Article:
Scientists Develop New Treatments for Alzheimer’s Disease

Oct 26, 2006

Scientists at the University of Liverpool have created a new chemical compound that could be developed into a drug treatment for Alzheimer’s disease.

The research team has used a family of long chain sugars called Heparan Sulphates (HS), found on nearly every cell of the body, to produce a new compound that can prevent the formation of clumps of small proteins that form in the brain. These clumps or ‘plaques’ disrupt the normal function of cells leading to progressive memory loss which is characteristic of Alzheimer’s disease.

The clumps are formed from a small protein fragment called Amyloid-beta (A-beta) peptide released from its ‘parent’ protein - amyloid precursor protein (APP). This process requires the action of an enzyme called beta-secetase (BACE), which is critical in clipping up the APP to form the smaller A-beta fragments.

Professor Jerry Turnbull and Dr Ed Yates, from the University’s School of Biological Sciences, have discovered that the HS sugars may play a key role in limiting the development of Alzheimer’s disease. The sugars stick to the BACE enzyme and reduce its ability to ‘clip’ the A-beta peptide, thus controlling the amount of A-beta peptide available to form damaging plaques in brain tissue.

Professor Turnbull said: “We have developed a new class of compounds called ‘engineered heparins’ that could possibly be developed into drugs to stop A-beta peptides in the brain from forming and for the first time treat the underlying cause of Alzheimer’s. The compound, based on the blood thinning drug, heparin, has modified chemical structures designed to optimise their desired activities and reduce potential side effects.

“The compounds work by blocking the beta-secretase enzyme, responsible for snipping proteins into smaller fragments. Despite its central importance to the disease, there are currently no drug treatments which target this enzyme because it has proved difficult to find inhibitors using traditional drug discovery approaches. The new compounds, based on the body’s natural substances, may provide a novel route to effective treatments for this debilitating disease.”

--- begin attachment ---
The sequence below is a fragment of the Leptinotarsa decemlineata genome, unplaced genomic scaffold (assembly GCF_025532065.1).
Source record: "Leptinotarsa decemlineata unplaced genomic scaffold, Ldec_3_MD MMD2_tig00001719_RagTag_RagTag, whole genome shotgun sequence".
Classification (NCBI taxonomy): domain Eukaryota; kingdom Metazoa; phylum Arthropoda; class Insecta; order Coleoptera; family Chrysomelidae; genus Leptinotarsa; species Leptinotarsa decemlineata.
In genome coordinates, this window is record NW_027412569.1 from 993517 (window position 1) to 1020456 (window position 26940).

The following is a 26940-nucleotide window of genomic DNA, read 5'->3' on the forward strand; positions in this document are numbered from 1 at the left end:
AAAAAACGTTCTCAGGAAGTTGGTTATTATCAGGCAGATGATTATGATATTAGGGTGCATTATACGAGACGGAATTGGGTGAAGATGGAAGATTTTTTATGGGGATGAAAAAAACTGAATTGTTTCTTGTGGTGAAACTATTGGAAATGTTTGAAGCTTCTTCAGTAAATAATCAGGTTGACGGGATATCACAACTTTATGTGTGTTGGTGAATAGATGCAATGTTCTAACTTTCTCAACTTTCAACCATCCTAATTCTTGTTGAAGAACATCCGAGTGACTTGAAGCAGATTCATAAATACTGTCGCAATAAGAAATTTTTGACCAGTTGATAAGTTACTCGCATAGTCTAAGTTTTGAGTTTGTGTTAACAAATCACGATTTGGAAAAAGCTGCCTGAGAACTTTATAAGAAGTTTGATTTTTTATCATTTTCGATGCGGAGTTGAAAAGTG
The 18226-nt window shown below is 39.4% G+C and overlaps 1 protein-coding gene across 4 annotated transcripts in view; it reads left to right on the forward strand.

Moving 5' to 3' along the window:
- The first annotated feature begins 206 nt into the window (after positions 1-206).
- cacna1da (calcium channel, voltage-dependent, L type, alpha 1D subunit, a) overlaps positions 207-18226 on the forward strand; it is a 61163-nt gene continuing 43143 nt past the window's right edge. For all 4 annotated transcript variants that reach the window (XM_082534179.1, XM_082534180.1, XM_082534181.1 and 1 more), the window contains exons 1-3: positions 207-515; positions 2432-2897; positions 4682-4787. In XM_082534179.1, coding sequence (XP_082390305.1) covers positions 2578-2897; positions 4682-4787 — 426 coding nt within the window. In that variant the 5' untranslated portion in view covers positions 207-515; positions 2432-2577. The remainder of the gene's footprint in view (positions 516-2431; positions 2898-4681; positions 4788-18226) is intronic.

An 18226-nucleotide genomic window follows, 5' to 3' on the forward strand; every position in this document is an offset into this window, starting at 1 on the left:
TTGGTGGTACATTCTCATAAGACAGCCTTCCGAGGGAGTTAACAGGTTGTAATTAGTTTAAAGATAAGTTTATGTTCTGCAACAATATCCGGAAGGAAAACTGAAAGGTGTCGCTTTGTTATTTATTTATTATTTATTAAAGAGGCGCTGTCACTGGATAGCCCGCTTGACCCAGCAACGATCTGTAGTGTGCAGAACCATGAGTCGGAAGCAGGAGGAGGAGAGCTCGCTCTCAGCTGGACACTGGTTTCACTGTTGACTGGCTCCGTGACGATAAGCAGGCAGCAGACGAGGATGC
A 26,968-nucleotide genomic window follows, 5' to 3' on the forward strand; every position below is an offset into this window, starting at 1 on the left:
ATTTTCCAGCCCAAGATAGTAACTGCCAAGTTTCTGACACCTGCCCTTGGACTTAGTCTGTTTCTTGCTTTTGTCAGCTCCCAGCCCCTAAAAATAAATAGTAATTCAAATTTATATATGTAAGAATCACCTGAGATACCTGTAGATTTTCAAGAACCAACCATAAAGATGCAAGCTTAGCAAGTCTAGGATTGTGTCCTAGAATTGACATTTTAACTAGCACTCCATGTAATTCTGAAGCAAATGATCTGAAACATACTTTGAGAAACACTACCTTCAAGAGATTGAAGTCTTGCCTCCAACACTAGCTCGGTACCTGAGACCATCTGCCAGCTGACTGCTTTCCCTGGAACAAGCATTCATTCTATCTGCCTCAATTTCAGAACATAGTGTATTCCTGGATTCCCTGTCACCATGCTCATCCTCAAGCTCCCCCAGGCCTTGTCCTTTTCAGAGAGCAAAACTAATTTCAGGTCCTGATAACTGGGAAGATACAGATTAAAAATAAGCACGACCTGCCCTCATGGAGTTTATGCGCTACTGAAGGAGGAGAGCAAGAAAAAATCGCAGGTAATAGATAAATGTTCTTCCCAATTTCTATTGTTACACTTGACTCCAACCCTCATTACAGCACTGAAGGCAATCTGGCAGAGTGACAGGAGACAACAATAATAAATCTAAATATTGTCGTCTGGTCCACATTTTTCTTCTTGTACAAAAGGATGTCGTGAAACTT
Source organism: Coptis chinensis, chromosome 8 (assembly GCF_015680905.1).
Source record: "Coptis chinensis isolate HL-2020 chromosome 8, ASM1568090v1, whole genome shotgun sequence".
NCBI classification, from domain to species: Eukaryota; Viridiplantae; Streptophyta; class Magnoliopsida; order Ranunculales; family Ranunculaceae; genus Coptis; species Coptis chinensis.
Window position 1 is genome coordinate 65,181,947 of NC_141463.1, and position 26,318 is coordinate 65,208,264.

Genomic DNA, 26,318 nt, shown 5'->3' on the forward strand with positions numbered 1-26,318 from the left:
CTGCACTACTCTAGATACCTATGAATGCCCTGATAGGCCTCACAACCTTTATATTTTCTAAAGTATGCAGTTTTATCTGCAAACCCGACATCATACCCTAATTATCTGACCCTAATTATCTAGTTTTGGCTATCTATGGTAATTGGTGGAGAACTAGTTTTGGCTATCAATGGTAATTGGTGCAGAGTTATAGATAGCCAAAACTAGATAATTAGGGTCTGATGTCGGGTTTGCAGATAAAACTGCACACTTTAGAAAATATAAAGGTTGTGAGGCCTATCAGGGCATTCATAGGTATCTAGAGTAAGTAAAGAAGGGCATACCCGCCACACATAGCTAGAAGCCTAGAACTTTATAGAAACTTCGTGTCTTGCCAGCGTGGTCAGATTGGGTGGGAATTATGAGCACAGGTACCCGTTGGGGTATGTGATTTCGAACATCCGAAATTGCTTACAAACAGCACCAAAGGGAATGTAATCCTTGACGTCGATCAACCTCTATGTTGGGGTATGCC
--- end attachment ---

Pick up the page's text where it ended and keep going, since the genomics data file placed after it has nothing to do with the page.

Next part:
A spin-out company, IntelliHep Ltd, has also been founded to explore the commercial opportunities of developing engineering heparans as new drugs against Alzheimer’s and other important medical conditions.

Source: University of Liverpool

Explore further: Saudi Arabia: Deaths from MERS virus reach 348

add to favorites email to friend print save as pdf

Related Stories

Researcher developing novel therapy for Alzheimer's disease

Jul 08, 2010

A University of Oklahoma researcher is developing a novel therapy for Alzheimer's disease using "biopharmaceutical proteases" to attack the toxic plaque that builds up in the brain of an Alzheimer's patient -- an approach ...

APP -- Good, bad or both?

Oct 18, 2009

New data about amyloid precursor protein, or APP, a protein implicated in development of Alzheimer's disease, suggests it also may have a positive role -- directly affecting learning and memory during brain development. So ...

Recommended for you

Ebola vaccine promising in first human trials

2 hours ago

Researchers say they are one step closer to developing an Ebola vaccine, with a Phase 1 trial showing promising results, but it will be months at the earliest before it can be used in the field.

At one month, US Ebola monitors finding no cases

5 hours ago

The U.S. program that requires weeks of monitoring for travelers from African countries with Ebola reaches the one-month mark Thursday. And so far, no cases of the disease have turned up.

EU calls for 5,000 doctors to fight Ebola

5 hours ago

The European Commission called for 5,000 doctors to be sent from EU states to combat west Africa's Ebola epidemic, a European source with knowledge of the matter said on Wednesday.

User comments : 0

Please sign in to add a comment. Registration is free, and takes less than a minute. Read more

Click here to reset your password.
Sign in to get notified via email when new comments are made.